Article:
Friday, 18 December 2020

Who would you have picked to run the Productivity Commission?

The National Business Review ($) has a roundup of reactions to Ganesh Nana's appointment as head of the Productivity Commission. It includes some minor comment from me, and you can probably guess what I think about it.

But it also includes this somewhat intriguing bit from Sam Warburton:

Former Treasury Economist Sam Warburton said he could not name an economist in the public realm that would be suitable for the commissioner role at the moment - a comment that spoke to the credibility of the profession, which he said had not been high for the past few years.

Imagine that you're the recruiter tasked by Grant Robertson with finding the right candidate. You want a Commissioner who is a credible economist, who is respected by the profession, who has some profile beyond other economists, who is able to communicate to a broader audience, and who has public sector nous. 

It's a somewhat difficult Venn diagram to construct, and especially if you layer on the obvious political constraint that you can't select someone who's relatively 'dry' on economic issues. 

But it's still hardly an empty set, even if we restrict ourselves to people currently in the country. 

I would have hoped that Arthur Grimes and John McDermott would have been on that list. I don't know whether Arthur would have left Vic for it, or John would have left Motu, but you'd think a recruiter would have called them up to check. Norm Gemmell would have been a great pick, but I'm not sure whether Robertson would have seen him as too dry?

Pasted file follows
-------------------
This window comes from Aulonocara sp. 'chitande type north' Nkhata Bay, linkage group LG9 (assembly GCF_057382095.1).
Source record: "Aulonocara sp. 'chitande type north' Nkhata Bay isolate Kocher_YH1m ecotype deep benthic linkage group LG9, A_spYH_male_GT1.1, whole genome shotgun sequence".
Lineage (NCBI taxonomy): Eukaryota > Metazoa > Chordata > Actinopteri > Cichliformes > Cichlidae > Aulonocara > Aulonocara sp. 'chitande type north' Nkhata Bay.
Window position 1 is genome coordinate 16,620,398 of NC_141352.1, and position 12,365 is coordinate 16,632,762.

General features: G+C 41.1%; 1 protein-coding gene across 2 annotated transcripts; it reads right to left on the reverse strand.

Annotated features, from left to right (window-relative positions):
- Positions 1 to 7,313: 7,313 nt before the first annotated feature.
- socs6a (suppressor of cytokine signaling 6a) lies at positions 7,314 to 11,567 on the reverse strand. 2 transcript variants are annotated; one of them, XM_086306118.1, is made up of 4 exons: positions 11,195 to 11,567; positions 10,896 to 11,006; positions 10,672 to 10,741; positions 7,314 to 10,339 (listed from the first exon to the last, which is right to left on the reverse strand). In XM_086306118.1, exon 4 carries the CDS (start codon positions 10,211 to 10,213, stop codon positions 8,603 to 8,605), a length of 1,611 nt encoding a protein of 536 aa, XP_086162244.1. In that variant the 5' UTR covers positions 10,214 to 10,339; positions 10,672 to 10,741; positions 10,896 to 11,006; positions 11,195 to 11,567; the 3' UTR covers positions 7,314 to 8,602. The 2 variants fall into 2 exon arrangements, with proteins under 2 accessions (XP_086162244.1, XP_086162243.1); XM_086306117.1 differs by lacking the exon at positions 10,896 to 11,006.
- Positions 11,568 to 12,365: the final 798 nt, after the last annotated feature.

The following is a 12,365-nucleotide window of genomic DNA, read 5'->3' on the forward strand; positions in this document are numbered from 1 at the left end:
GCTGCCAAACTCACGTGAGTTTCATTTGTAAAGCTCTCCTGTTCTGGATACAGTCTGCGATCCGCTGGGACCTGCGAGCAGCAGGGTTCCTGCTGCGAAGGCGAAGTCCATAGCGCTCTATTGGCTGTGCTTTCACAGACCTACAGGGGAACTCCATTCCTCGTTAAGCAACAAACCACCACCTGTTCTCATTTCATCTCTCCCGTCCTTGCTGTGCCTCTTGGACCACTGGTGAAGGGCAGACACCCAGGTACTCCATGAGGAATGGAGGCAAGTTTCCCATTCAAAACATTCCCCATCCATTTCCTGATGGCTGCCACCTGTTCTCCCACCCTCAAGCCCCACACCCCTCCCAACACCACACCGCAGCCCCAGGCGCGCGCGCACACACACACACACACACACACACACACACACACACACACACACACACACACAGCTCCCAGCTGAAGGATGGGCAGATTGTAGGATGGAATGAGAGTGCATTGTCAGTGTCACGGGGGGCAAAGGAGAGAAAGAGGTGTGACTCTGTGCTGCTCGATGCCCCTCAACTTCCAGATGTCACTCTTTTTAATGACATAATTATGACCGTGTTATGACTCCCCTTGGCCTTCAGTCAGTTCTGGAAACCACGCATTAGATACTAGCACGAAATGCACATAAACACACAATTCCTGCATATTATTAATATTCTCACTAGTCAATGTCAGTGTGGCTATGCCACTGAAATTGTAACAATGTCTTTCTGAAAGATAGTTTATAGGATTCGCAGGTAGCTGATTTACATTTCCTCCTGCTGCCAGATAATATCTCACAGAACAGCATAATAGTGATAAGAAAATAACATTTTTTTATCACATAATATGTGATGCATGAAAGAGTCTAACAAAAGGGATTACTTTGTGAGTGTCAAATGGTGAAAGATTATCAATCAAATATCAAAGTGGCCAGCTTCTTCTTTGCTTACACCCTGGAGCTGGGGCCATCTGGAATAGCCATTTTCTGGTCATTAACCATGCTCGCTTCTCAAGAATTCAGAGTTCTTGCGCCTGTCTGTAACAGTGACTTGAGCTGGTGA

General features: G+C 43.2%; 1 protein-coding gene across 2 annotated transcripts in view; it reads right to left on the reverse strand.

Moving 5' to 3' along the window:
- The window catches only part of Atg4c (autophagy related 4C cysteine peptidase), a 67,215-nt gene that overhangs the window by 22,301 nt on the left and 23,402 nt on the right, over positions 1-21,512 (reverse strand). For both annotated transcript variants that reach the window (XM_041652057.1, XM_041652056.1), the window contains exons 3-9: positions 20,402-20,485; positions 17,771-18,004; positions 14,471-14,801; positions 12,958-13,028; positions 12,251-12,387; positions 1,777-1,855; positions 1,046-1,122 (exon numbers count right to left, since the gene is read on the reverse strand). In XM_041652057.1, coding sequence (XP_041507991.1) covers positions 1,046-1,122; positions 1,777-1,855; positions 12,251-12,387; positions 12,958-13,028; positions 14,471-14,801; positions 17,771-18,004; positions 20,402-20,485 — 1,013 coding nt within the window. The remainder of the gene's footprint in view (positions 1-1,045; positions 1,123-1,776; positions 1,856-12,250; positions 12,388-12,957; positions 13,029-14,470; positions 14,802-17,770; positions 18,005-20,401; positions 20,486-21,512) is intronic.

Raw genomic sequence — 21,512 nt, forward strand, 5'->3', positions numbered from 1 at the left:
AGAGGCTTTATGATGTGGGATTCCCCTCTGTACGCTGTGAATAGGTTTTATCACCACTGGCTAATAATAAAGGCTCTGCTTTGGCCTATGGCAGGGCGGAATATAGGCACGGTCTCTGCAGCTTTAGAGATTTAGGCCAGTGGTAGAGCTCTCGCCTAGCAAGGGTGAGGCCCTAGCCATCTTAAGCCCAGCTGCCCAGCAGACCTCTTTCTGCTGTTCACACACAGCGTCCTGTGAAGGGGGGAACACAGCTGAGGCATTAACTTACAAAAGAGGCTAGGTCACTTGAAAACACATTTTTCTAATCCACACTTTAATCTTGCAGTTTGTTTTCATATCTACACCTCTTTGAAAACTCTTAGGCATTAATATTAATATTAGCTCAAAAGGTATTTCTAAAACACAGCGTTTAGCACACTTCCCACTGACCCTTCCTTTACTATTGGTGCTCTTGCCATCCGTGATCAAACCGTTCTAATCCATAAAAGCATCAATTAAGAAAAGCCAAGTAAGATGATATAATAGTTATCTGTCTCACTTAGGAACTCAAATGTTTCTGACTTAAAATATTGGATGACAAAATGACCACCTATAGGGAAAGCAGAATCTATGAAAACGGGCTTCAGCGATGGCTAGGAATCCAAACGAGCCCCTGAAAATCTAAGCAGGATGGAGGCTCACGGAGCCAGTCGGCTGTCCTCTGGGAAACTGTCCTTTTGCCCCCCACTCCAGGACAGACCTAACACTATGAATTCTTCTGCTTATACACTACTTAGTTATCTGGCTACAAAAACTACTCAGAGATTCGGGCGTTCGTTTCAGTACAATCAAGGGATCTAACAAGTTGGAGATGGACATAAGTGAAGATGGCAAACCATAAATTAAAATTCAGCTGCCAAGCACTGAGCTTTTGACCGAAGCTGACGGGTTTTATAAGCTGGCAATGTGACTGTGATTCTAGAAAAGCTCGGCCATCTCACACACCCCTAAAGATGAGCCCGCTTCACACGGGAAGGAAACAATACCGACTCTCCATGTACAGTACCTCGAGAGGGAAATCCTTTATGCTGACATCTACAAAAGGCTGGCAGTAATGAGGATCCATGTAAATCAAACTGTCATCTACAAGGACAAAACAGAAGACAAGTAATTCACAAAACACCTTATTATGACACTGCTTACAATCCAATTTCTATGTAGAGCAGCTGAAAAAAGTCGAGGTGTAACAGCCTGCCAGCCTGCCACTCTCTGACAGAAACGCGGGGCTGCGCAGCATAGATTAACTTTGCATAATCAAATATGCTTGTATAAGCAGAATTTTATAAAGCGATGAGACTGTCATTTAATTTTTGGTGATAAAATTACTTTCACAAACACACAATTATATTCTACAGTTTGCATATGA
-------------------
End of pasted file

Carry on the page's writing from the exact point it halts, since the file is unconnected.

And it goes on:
There are Motu-affiliated folks who've done interesting work in the productivity space. Dave Maré and Richard Fabling in particular. But they haven't done as much public-facing work, so would likely be ruled out on those grounds. 

Tim Maloney at AUT should also have been on any reasonable short-list. He's not just done interesting work on labour markets, he's also served as Chief Economist at the Ministry for Social Development. Rhema Vaithianathan at AUT could also reasonably have made the list, though perhaps a bit further down only because her work is further from core productivity issues. 

Who do you think should have been ahead on the list? Leave out anyone who'd be ruled out as being too dry. Imagine yourself as an honest recruiter for Robertson for the position, knowing full well that folks like my excellent colleague Bryce Wilkinson would never be considered. 

Who would you have called? 

Update: A few additions to the shortlist, via Twitter, and others that have come to mind:

  • Gail Pacheco (via Tony Burton; I'd not considered those currently in at the Commission)
  • Bill Rosenberg (via Mike Reddell; I'd not considered on same basis as Gail)
  • Alan Bollard (via Fran O'Sullivan)
  • Tim Hazeldine
  • Bob Buckle 

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